The Holy month of Muharram and Ashura

In ancient times Muharram was the time for the communities to come together. People used to fast and pray to give thanks to the divinity for the harvest and ask for blessing for the next one.

Muharram was born towards the third century and spread with the clerics. The establishment of the penance and thanksgiving was due to the pagan practice of that time. Muharram appears according to a well-founded hypothesis, replacing the pagan harvest fairs.

The people depended on agriculture, and their native gods belonged to the same class. When the time of sowing and harvest began, religious ceremonies got performed. It was to implore the help of their deities in September for a rich harvest.

It also became the time to confer sacred orders. The clerics invited the people to fast and pray to implore the God for blessings of the season. Towards the end of the Middle Ages, the days of Muharram were still feasts of precept.

In its origin, Muharram was a time to give thanks to God for the benefits received from the earth. People also ask for blessing on the sowings so that they produced abundant harvests. The precept of fasting in those days got established, but was not fulfilled or accepted by all.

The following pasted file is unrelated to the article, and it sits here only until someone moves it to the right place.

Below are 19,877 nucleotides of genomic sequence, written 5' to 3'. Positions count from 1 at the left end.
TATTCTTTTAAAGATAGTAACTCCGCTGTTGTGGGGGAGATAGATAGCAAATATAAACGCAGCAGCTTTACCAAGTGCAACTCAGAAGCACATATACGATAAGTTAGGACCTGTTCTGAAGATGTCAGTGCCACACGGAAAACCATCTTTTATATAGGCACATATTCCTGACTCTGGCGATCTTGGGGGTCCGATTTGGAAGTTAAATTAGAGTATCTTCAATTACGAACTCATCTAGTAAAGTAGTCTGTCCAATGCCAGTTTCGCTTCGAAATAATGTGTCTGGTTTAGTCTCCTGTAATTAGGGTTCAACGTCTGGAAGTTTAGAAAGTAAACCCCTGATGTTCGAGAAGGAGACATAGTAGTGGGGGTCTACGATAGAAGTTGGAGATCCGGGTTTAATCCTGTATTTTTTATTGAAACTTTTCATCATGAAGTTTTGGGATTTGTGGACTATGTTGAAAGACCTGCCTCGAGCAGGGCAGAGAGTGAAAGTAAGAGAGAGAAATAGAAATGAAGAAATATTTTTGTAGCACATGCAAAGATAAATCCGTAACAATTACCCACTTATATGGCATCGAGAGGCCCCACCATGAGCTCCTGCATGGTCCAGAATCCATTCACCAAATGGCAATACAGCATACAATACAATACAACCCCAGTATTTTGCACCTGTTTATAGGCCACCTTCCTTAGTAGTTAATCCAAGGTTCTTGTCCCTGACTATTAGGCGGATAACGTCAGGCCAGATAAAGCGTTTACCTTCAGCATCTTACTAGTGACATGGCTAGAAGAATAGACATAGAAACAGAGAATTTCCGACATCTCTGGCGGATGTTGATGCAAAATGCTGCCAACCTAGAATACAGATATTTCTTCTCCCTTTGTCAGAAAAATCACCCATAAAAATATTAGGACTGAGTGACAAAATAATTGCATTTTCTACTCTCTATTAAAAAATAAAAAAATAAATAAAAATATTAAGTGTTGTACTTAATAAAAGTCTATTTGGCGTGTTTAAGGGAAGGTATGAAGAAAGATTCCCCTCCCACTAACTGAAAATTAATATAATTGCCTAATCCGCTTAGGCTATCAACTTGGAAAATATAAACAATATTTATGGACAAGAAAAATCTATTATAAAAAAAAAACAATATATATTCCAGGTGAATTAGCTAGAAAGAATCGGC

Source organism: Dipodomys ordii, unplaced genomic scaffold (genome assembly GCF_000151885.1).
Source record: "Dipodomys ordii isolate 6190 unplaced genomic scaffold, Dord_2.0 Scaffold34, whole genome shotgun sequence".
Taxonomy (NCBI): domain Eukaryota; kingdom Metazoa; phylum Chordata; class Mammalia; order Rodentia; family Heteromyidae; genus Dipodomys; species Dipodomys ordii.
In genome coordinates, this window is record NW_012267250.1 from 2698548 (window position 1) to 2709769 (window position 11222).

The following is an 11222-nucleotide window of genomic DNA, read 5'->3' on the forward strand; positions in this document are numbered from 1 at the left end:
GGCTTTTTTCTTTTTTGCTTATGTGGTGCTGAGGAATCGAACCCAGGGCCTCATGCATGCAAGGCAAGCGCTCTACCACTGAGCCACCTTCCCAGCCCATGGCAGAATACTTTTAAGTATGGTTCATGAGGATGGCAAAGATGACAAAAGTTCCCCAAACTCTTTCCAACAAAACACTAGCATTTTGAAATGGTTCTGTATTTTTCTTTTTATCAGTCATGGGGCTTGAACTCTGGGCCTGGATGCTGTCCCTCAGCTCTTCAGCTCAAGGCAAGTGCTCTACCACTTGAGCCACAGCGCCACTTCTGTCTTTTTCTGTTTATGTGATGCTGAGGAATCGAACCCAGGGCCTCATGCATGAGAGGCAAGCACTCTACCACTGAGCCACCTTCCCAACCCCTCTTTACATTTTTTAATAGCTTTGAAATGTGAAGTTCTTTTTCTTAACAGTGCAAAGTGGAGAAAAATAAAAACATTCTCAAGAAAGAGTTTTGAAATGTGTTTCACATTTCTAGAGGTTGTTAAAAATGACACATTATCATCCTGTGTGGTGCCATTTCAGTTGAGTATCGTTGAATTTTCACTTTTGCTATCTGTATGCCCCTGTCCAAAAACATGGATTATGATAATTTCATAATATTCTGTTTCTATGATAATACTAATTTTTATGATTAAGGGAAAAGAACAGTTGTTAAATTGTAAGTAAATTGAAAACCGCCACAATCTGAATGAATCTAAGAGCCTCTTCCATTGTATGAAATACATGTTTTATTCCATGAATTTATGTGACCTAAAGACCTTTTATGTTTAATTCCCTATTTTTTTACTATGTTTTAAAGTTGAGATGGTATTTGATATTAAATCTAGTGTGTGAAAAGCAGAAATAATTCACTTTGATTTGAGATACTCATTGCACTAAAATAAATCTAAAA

During these periods farmers observed weather phenomena. The prediction of the climate trend was for the next three months, as if it were the sacred weather forecast.

For prediction, people saw the direction of the wind, skies, and phenological phenomena. Those affecting animals and plants depending on the weather got taken into account. Although it was a method based on superstition, it was a popular method that had great importance.

This symbolized the arrival of the New Year. This was the most solemn and important moment of the ancient. It represented the renewal of the year, the end and the beginning of a cycle in nature. The New Year marked the end of summer and the beginning of winter.

The universal mother also belongs to the cycle of the birth and death of the plant child. In her virile form, her son divine gives fruits and dies at the end of the harvest, sacrificing themselves. These ancient fertility rites always subscribe to the harvest seasons. They manifest the eternity of the sacrifice of the child and the pain of the mother. There was a couple of days fasting.

Ishtar then reigned over all the cycles or moons of the year and the fertility of the year. All that was born during the twelve months, got considered its fruit. This idea got expressed in the belief that her son, Tammuz, was the vegetation of the whole earth. The ritual mourning for Tammuz recalls the annual fast of laments for his death. Ishtar's mourning for Tammuz is the mythical origin of fasting.

There seems to be some correspondence with Ramadan and Muharram. The important religious ceremonies of the Mahometans were the mourning for Tammuz's death.